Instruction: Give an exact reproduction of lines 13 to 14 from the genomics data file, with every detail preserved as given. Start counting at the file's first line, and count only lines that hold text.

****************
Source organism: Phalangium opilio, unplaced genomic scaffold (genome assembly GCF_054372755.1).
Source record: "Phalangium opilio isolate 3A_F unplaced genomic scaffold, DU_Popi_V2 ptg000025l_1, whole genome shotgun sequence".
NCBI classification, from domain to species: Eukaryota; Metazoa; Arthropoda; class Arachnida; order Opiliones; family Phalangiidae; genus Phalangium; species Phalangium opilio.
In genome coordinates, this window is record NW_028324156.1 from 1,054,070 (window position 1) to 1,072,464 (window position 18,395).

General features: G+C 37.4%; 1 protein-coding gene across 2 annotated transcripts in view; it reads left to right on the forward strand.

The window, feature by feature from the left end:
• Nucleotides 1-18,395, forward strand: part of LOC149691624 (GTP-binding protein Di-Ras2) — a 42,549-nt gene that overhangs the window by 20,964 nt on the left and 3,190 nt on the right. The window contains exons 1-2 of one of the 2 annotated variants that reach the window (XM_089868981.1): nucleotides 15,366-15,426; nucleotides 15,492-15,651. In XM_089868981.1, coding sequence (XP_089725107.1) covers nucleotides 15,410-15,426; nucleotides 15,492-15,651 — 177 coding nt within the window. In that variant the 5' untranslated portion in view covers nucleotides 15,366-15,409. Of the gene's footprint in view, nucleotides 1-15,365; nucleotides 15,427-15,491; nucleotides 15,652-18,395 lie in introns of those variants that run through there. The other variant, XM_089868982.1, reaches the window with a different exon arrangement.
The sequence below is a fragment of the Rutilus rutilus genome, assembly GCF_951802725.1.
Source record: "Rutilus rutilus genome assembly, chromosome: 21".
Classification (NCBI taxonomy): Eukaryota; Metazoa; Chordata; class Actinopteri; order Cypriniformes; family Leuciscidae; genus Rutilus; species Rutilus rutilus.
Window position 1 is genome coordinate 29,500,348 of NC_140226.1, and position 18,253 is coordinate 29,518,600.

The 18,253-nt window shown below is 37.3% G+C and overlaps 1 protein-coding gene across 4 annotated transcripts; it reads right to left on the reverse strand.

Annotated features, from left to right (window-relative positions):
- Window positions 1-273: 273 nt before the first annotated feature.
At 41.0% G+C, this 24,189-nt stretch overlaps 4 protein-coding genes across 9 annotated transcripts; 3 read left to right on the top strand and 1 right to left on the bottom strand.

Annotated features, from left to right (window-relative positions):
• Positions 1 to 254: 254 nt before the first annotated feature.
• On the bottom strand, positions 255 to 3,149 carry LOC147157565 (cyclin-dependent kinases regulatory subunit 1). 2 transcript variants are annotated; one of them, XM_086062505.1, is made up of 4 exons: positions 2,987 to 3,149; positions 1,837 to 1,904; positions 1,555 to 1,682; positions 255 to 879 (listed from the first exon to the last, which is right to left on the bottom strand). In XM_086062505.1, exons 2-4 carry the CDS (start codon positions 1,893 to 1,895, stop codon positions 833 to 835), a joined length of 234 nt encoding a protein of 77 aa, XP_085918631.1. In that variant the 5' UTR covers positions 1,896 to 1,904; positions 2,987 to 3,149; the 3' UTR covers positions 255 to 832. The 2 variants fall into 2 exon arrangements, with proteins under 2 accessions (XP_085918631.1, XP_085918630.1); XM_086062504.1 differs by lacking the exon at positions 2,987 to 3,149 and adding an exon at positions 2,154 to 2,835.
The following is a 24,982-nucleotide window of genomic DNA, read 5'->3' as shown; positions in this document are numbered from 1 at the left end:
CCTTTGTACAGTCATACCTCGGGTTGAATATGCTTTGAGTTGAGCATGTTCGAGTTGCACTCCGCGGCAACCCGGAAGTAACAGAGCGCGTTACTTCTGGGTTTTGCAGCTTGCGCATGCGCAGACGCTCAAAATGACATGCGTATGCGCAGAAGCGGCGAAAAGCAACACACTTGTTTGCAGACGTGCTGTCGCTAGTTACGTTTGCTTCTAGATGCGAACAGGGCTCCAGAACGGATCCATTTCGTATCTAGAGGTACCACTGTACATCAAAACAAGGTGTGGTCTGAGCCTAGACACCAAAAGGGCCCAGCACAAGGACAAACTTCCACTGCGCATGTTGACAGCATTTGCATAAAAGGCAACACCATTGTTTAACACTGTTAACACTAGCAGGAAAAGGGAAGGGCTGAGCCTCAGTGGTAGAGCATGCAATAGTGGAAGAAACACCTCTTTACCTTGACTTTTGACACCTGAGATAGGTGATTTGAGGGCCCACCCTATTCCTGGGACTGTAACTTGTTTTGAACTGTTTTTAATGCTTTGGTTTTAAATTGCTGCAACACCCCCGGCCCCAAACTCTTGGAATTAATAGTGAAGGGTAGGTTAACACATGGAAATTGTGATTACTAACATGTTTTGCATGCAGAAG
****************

Annotated features, from left to right (window-relative positions):
- Window positions 1-273: 273 nt before the first annotated feature.